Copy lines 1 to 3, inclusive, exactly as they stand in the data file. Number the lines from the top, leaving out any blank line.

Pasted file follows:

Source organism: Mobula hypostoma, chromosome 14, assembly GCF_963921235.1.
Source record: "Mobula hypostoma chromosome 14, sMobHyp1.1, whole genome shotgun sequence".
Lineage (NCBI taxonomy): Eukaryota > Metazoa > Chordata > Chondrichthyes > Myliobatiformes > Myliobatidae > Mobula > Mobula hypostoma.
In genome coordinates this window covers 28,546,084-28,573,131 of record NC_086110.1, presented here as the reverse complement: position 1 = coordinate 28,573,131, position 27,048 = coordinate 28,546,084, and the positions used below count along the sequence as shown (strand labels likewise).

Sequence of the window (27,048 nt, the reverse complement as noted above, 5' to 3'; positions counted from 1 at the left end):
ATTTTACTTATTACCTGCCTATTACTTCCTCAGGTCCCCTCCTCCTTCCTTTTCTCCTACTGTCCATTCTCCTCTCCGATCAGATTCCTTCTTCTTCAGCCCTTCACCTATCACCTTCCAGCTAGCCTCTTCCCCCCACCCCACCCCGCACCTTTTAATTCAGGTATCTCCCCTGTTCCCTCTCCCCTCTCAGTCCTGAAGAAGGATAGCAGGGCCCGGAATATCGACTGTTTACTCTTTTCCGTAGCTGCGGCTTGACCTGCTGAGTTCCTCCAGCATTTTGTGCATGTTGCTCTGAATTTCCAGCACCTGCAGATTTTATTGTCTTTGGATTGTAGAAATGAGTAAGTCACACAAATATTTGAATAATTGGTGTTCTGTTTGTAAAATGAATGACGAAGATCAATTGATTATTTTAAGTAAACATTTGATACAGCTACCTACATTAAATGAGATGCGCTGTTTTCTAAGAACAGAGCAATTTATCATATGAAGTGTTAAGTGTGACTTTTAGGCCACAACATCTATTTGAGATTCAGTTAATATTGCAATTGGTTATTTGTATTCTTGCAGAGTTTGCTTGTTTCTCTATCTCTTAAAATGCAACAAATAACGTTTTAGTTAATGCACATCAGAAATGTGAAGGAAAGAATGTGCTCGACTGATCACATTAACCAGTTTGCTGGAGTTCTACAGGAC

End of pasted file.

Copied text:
Source organism: Mobula hypostoma, chromosome 14, assembly GCF_963921235.1.
Source record: "Mobula hypostoma chromosome 14, sMobHyp1.1, whole genome shotgun sequence".
Lineage (NCBI taxonomy): Eukaryota > Metazoa > Chordata > Chondrichthyes > Myliobatiformes > Myliobatidae > Mobula > Mobula hypostoma.